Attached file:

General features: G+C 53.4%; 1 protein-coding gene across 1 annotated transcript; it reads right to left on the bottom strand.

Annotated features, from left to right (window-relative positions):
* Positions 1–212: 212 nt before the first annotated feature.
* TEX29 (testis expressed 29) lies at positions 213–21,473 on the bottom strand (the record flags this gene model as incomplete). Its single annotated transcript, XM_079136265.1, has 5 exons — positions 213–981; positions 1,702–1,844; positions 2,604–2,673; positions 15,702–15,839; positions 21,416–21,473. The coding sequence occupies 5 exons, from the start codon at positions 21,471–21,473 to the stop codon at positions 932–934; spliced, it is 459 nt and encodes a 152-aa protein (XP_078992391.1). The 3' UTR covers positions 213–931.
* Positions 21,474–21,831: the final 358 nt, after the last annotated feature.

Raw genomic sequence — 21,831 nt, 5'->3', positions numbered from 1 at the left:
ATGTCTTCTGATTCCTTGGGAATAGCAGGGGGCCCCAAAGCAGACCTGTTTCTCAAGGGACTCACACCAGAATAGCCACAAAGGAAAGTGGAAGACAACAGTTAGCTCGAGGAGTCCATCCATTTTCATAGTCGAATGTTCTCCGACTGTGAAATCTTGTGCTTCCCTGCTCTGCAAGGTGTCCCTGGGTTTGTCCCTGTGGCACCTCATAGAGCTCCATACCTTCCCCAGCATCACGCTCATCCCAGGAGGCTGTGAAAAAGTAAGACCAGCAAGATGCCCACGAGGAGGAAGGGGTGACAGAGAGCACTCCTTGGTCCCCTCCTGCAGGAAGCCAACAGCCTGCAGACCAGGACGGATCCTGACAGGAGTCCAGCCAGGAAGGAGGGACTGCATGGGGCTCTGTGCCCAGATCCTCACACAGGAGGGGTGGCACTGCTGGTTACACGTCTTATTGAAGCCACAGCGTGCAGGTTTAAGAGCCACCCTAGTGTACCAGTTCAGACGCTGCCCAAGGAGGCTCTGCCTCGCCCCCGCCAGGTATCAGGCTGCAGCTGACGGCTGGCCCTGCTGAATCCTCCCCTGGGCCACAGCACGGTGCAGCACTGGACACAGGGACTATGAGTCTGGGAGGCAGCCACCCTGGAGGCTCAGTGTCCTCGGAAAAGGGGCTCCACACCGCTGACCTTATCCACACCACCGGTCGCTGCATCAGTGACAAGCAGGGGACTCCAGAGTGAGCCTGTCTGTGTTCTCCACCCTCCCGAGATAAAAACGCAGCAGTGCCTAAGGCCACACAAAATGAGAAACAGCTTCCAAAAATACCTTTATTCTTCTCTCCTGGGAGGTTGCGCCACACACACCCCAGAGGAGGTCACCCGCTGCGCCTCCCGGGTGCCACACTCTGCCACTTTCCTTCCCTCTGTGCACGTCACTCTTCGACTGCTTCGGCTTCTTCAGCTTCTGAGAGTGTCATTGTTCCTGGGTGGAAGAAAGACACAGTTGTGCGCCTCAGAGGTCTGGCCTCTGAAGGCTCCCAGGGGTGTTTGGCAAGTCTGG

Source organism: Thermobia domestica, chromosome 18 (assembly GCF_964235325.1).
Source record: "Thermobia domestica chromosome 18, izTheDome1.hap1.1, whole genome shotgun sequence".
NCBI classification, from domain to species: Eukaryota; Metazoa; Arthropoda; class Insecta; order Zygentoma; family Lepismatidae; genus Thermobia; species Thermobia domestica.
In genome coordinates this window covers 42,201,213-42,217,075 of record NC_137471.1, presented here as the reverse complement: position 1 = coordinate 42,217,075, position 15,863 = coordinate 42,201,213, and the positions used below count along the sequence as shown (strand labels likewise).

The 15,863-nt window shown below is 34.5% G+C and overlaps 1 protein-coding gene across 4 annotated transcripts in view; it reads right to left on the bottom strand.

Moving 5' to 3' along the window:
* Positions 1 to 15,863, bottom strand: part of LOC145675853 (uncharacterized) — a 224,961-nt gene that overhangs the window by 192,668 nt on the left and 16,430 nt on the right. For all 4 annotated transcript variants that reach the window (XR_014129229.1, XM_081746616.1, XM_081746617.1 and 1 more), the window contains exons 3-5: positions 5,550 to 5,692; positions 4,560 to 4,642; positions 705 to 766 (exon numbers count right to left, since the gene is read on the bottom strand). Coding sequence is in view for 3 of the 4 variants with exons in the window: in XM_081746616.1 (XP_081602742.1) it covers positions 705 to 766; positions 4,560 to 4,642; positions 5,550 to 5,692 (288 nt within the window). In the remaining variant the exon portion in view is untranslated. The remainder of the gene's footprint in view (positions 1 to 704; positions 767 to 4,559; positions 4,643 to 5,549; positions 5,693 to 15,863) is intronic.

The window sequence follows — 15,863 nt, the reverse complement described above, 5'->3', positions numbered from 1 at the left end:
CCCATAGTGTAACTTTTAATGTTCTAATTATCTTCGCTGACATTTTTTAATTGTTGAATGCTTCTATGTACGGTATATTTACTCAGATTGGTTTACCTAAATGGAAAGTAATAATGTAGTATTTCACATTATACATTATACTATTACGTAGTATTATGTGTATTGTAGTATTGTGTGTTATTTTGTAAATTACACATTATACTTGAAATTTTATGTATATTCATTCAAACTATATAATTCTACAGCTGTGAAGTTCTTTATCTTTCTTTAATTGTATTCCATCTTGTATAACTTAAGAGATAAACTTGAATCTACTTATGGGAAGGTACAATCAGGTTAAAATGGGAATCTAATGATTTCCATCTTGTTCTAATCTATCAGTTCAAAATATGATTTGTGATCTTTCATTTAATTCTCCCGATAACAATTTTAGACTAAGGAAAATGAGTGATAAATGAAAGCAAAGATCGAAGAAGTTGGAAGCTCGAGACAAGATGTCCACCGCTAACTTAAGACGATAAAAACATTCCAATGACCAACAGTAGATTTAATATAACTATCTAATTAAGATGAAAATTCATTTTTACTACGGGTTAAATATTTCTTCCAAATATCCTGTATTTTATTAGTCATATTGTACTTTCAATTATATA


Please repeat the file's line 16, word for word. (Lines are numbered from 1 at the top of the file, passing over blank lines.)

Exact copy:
CCCATAGTGTAACTTTTAATGTTCTAATTATCTTCGCTGACATTTTTTAATTGTTGAATGCTTCTATGTACGGTATATTTACTCAGATTGGTTTACCTAAATGGAAAGTAATAATGTAGTATTTCACATTATACATTATACTATTACGTAGTATTATGTGTATTGTAGTATTGTGTGTTATTTTGTAAATTACACATTATACTTGAAATTTTATGTATATTCATTCAAACTATATAATTCTACAGCTGTGAAGTTCTTTATCTTTCTTTAATTGTATTCCATCTTGTATAACTTAAGAGATAAACTTGAATCTACTTATGGGAAGGTACAATCAGGTTAAAATGGGAATCTAATGATTTCCATCTTGTTCTAATCTATCAGTTCAAAATATGATTTGTGATCTTTCATTTAATTCTCCCGATAACAATTTTAGACTAAGGAAAATGAGTGATAAATGAAAGCAAAGATCGAAGAAGTTGGAAGCTCGAGACAAGATGTCCACCGCTAACTTAAGACGATAAAAACATTCCAATGACCAACAGTAGATTTAATATAACTATCTAATTAAGATGAAAATTCATTTTTACTACGGGTTAAATATTTCTTCCAAATATCCTGTATTTTATTAGTCATATTGTACTTTCAATTATATA